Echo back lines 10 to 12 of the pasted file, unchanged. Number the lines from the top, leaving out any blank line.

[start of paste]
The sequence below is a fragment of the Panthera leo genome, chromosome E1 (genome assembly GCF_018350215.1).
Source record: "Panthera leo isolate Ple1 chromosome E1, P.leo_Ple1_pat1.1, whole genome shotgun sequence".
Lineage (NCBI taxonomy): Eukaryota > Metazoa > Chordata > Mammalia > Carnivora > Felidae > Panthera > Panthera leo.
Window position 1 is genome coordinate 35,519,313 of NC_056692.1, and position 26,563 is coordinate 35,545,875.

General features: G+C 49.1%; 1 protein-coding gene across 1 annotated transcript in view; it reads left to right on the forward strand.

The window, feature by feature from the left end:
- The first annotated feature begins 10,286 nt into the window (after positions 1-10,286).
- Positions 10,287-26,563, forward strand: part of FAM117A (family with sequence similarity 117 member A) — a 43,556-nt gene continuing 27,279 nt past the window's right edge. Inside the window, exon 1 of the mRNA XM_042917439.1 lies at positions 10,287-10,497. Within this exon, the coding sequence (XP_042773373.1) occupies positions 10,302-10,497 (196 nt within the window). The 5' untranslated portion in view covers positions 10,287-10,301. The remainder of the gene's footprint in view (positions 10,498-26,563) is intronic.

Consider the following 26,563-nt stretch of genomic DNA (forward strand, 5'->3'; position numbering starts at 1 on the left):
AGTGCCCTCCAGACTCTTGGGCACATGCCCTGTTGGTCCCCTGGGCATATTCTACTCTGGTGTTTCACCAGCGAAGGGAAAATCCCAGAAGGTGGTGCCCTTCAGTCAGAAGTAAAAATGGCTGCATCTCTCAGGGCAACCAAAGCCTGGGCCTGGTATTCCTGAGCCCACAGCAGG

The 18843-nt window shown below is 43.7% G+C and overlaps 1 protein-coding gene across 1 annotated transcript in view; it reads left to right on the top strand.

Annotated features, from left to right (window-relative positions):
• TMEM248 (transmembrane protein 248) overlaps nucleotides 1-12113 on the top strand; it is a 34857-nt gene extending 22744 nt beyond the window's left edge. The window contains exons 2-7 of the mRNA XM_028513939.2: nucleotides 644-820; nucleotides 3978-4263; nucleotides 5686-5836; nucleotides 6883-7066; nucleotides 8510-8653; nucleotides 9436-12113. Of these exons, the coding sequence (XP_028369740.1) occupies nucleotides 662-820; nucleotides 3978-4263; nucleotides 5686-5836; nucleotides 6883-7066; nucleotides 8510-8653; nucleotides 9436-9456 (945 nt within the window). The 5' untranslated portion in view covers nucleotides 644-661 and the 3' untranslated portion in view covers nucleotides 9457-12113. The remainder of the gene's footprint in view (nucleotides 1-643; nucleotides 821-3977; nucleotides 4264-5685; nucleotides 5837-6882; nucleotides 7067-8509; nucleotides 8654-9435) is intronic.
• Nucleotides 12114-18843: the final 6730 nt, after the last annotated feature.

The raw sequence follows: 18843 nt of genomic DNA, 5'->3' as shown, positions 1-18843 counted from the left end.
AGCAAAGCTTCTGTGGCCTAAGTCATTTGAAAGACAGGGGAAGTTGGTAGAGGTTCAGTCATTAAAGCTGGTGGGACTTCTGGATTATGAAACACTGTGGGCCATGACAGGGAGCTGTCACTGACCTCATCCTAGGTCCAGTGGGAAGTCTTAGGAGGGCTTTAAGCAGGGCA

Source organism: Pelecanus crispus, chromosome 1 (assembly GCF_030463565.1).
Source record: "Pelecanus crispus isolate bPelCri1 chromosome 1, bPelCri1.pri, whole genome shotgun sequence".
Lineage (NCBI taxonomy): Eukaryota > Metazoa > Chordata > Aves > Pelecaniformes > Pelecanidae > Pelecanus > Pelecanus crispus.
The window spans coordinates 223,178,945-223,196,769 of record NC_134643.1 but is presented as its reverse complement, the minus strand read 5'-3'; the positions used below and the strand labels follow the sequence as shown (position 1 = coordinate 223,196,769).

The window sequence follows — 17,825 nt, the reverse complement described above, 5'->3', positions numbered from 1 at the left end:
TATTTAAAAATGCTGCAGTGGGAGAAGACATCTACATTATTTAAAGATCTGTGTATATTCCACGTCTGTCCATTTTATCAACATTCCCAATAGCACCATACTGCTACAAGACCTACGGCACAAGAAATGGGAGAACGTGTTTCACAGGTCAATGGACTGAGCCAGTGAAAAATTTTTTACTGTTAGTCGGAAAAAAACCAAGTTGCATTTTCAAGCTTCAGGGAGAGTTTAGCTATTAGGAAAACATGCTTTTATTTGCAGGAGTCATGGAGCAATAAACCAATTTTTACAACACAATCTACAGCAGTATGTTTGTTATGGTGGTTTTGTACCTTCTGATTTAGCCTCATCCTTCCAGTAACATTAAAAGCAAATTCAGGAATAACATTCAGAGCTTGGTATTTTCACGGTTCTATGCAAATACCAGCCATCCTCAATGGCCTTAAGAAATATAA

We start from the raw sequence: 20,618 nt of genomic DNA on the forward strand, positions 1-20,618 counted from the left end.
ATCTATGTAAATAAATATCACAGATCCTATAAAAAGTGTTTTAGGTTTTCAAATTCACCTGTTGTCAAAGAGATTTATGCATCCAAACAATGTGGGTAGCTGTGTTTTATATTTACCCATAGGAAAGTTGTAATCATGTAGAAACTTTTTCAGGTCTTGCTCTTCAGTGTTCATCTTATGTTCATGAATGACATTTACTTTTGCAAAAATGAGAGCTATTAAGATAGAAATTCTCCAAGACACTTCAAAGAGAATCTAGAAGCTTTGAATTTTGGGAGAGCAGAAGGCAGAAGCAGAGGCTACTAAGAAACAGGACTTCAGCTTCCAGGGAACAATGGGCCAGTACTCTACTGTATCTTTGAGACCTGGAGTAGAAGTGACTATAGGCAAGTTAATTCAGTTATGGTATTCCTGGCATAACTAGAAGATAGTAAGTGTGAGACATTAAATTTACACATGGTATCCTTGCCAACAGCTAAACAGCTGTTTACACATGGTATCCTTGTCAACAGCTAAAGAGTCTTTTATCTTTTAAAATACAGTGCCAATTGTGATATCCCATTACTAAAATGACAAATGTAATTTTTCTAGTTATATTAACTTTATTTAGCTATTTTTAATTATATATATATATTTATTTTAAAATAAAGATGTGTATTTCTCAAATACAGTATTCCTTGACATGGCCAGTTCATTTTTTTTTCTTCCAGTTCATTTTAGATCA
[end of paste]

AGTGCCCTCCAGACTCTTGGGCACATGCCCTGTTGGTCCCCTGGGCATATTCTACTCTGGTGTTTCACCAGCGAAGGGAAAATCCCAGAAGGTGGTGCCCTTCAGTCAGAAGTAAAAATGGCTGCATCTCTCAGGGCAACCAAAGCCTGGGCCTGGTATTCCTGAGCCCACAGCAGG

The 18843-nt window shown below is 43.7% G+C and overlaps 1 protein-coding gene across 1 annotated transcript in view; it reads left to right on the top strand.

Annotated features, from left to right (window-relative positions):